Tensions at LAC persist as India, China hold 17th round of high-level talks, first since Tawang clash

The two sides last met on July 17, 2022. However, this is the first meeting between India and China following the latest border tussle that took place in Arunachal's Tawang sector on December 13.
Image used for representational purpose only. (File Photo)
Image used for representational purpose only. (File Photo)

NEW DELHI: Amidst the escalated tensions in the Eastern Sector of the LAC the Corps Commanders of India and China held the 17th round of Corps Commander Level Meeting at the Chushul-Moldo border meeting point on the Chinese side on 20th December 2022.

In a Joint Statement on Thursday the two sides said, “Building on the progress made after the last meeting on 17th July 2022, the two sides exchanged views on the resolution of the relevant issues along the LAC in the Western Sector in an open and constructive manner.”

Addressing the Parliament on 13 December Rajnath Singh had informed that on 09 December 2022, PLA troops tried to transgress the LAC in the Yangtse area of the Tawang Sector and attempted to "unilaterally change" the status quo on the disputed Himalayan border.

“The Chinese attempt was contested by our troops in a firm and resolute manner. The ensuing face-off led to a physical scuffle in which the Indian Army bravely prevented the PLA from transgressing into our territory and compelled them to return to their posts. The scuffle led to injuries to a few personnel on both sides. I wish to share with this House that there are no fatalities or serious casualties on our side,” he said.

Due to the timely intervention of Indian military commanders, PLA soldiers went back to their locations. As a follow-up of the incident, the local Commander in the area held a Flag Meeting with his counterpart on 11 December 2022 to discuss the issue in accordance with established mechanisms.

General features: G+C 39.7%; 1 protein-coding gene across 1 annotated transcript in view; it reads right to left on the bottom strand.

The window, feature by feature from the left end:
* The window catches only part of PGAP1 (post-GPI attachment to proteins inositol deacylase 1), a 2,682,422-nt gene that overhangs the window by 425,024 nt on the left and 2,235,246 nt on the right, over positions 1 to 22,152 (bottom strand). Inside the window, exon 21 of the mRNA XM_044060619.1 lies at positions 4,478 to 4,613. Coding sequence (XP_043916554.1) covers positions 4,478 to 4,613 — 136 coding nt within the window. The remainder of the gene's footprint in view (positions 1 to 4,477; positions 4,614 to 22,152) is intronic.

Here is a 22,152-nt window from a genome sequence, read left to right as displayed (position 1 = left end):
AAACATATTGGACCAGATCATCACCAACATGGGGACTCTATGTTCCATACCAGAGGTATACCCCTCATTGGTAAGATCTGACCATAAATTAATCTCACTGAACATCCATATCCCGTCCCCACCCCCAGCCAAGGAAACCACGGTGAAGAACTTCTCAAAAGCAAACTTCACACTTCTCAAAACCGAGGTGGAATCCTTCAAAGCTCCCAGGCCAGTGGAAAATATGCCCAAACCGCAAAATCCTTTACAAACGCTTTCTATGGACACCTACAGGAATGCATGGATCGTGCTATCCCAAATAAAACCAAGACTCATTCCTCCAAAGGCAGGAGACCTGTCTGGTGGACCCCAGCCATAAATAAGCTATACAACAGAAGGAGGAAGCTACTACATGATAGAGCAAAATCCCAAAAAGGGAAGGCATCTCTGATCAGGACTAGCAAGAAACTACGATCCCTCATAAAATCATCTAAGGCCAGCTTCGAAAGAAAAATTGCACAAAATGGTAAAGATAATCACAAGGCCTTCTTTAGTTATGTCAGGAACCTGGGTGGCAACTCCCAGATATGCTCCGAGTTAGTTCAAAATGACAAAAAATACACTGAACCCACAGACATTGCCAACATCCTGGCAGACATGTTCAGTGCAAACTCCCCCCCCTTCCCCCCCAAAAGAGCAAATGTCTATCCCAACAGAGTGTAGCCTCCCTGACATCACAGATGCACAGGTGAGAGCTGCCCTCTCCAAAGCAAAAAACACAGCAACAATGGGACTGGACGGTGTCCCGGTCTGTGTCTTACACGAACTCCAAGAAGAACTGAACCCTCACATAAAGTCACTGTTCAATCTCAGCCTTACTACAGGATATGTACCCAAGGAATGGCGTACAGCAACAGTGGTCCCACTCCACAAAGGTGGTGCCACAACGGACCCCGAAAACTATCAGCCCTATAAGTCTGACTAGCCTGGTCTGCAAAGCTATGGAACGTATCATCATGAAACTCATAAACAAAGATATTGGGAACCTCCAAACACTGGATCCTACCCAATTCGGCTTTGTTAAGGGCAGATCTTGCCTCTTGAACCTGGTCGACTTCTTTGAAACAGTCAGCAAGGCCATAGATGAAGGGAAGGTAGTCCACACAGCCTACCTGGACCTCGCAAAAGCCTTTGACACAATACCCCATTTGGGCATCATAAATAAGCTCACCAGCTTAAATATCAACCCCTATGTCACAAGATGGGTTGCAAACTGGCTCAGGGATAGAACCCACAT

Before it, there had been scuffles in eastern Ladakh which turned serious in June 2020 in Galwan leading to the death of soldiers on both sides.

The 17th round of talks was “a frank and in-depth discussion, keeping in line with the guidance provided by the State Leaders to work for the resolution of the remaining issues at the earliest which would help in the restoration of peace and tranquillity along the LAC in the Western Sector and enable progress in bilateral relations,” said the two sides.

In the interim, the two sides agreed to maintain security and stability on the ground in the Western Sector. The two sides agreed to stay in close contact and maintain dialogue through military and diplomatic channels and work out a mutually acceptable resolution of the remaining issues at the earliest.

The technical term for Corps Commanders Talks is Senior Highest Military Commander Level (SHMCL); so far there have been 16 rounds of talks; Post-Galwan, talks took place for the first time on June 6, 2020. Else, matters were resolved at the Higher Commander Level (Major General) meetings.

The 3,488 km long Line of Actual Control (LAC) is divided into the eastern sector (Arunachal Pradesh and Sikkim), the central sector (Uttarakhand and Himachal Pradesh) and the western sector (Ladakh). The average height ranges from 10,000 ft at Arunachal Pradesh to over 18,700 ft at Karakoram Pass.

There has been disengagement at Galwan, North and South banks of Pangong Tso, Gogra-Hotsprings with the corps commanders meeting 17 times in addition to the multiple diplomatic parlays between the two countries.

After the 2020 Ladakh stand-off, India and China currently maintain a combined deployment of over 1 lakh soldiers along with a massive presence of tanks and artillery.

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The New Indian Express